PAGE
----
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Period: A Girl's Guide to Menstruation With a Parent's Guide


by Tania K. Cowling


Girls need to know about menstruation well before ËmenarcheÓ (the first menstrual period) occurs. Too many parents wait until a girl is a certain age, say twelve, to discuss the subject, not realizing that many normal girls may begin their menstrual periods as early as age nine or ten. And yet, a girl can be as old as sixteen and just starting menarche; ages vary. At the onset of puberty, there are signs such as breast development and pubic hair growth; girls have special needs and we have to be aware of them. They are excited, scared, and wondering about the FIRST PERIOD. We need to get them ready and help them through this time in their lives. Usually schools will offer a talk to young girls, somewhere around the 4th grade. Generally, this is where girls get their first contact with the word Ëmenstruation.Ó They will have questions, although they may be hesitant to ask them in a classroom setting. As a parent, do you know how to approach this first talk?



If you can discuss menstruation comfortably, youÁre off to a good start. Research indicates that girls benefit when adults see their own menstruation as healthy and normal. Mothers, especially, can openly share their own experiences and offer emotional support. Reassure your daughter that it is natural and that it doesnÁt have to keep her from her normal activities. While menstruation is certainly not a hygienic emergency, this may also be a good time to discuss how she can best care for her body with daily baths, use of a deodorant, and frequent changes of sanitary menstrual products. ItÁs important not to embarrass or discomfort your child when discussing these topics.



A first period shouldnÁt be scary or confusing. Prepare your daughter with some facts and pictures. For a complete discussion of the biology of menstruation and the physical changes associated with puberty refer to reference books found in libraries or bookstores. Here are a few topics to talk about:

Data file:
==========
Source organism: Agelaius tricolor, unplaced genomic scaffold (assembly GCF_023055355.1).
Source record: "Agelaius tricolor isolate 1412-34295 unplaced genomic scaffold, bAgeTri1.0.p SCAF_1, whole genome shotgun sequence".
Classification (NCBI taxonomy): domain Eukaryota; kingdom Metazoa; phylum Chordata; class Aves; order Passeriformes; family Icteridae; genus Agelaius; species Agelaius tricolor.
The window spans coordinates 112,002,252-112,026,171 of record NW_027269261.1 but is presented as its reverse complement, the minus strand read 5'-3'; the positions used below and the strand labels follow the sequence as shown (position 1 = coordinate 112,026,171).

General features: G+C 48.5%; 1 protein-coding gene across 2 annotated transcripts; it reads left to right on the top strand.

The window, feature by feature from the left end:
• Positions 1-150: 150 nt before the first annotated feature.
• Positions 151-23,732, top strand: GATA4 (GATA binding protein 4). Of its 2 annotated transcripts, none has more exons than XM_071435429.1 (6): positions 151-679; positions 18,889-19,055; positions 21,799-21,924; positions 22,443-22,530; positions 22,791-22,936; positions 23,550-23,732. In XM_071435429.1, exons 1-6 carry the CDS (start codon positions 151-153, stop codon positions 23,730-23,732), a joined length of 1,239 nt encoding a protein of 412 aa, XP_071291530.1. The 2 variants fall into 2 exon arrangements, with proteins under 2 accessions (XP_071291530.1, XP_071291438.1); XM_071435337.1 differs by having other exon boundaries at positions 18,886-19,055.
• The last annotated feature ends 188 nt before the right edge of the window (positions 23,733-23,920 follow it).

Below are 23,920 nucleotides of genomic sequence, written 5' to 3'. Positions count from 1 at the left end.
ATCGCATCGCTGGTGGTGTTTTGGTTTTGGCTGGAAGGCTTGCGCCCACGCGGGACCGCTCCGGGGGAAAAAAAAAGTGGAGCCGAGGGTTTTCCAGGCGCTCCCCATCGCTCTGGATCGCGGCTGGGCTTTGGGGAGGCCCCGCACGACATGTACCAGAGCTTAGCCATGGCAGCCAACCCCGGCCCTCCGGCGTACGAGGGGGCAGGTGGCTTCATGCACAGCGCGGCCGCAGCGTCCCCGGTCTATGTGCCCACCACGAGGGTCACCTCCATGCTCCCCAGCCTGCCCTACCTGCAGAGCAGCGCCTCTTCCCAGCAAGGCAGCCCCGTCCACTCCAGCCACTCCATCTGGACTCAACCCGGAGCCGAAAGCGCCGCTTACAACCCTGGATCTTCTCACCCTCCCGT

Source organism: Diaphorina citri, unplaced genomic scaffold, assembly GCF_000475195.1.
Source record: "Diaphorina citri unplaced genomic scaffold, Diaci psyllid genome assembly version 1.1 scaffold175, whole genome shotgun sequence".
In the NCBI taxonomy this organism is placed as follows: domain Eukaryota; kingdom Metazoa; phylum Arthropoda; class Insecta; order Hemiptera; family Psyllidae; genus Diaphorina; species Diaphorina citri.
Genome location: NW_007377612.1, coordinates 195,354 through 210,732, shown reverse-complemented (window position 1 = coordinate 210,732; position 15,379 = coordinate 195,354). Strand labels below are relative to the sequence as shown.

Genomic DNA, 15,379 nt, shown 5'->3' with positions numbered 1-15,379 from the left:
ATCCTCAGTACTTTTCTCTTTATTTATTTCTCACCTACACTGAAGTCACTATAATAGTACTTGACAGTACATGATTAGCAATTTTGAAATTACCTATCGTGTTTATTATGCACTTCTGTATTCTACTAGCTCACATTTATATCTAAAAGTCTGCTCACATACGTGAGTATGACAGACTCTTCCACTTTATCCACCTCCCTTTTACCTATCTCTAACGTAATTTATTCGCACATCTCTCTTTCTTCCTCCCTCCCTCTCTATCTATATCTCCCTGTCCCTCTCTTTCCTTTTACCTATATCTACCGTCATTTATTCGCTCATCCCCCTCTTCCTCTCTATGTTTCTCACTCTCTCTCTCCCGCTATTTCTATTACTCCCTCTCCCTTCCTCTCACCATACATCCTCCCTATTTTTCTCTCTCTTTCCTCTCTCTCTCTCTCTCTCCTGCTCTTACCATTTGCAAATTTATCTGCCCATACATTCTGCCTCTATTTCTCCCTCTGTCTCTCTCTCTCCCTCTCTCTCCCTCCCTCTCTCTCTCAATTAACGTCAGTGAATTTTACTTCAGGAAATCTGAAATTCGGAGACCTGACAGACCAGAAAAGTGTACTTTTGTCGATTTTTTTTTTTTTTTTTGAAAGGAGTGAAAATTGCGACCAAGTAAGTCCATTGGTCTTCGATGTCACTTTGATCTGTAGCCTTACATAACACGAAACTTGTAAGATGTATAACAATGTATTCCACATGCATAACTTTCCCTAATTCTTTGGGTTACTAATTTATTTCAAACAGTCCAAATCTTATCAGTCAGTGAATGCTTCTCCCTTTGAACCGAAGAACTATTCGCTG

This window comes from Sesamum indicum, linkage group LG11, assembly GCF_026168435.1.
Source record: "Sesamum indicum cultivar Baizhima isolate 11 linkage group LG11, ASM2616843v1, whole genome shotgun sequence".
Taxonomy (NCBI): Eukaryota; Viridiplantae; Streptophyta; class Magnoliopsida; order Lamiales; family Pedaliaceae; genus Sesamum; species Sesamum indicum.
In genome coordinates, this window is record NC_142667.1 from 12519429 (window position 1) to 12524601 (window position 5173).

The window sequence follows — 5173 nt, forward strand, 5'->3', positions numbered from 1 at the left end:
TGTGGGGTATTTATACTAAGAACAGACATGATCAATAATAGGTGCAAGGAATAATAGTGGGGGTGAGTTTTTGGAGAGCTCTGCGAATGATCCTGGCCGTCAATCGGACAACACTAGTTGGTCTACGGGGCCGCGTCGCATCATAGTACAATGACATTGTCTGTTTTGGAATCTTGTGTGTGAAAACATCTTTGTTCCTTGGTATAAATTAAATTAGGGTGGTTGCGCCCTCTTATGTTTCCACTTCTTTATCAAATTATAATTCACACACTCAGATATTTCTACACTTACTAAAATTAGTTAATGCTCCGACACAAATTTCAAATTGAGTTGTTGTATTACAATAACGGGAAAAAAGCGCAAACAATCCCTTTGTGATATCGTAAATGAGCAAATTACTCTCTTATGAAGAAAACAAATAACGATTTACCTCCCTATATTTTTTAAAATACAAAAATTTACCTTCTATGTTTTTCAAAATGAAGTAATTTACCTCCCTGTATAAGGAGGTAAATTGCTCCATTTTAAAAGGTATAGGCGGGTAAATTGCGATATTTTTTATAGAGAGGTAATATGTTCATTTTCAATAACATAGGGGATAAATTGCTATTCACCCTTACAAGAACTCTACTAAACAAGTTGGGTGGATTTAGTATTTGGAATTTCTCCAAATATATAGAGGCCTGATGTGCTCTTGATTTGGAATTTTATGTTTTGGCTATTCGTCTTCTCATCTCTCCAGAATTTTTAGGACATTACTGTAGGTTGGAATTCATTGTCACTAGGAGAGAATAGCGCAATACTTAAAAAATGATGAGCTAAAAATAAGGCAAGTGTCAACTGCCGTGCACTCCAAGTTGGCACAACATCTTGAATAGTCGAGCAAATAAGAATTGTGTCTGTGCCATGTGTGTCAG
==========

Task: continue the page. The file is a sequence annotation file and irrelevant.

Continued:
• When can she expect her first period? Genetics, race, diet, body weight, and exercise all play a role in determining this. Generally, she can expect her first period after she begins developing breasts, hips, waist, and pubic hair.
  • The first periods are generally light! Periods last about two to seven days. Five days is the average length of a cycle.
  • It may take several months or even years for a girlÁs menstrual cycle to become regular! ItÁs helpful to keep track of periods on a calendar to know when to expect the next one. Give your child her own pocket calendar for this data.
  • Prepare your daughter with her own special supply of feminine hygiene products.
  • Talk about menstrual cramping! Cramps may or may not be a factor, but if so, they can linger for just a few hours or for the entire length of the period. They range from mild discomfort to painful sensations. Discuss measures with her doctor about pain relief.
  • Talk about what to do about Ëaccidents.Ó No need to fret, it happens to everyone. Soak period-stained panties in cold water before washing. Hot water only sets the stain.
  • Always consult a doctor if periods are unusually heavy, too irregular or painful.


When the Ëbig dayÓ arrives and your daughter walks up to you and says, ËMom, I got my period.Ó Give her a big hug, tell her you love her, and ask if she is feeling OK. Sometimes we get so caught up in the fact that this is the first time, happy that she is growing up, sad that she is no longer a child, we just plain forget that she might not be feeling great. Comfort her with your time!




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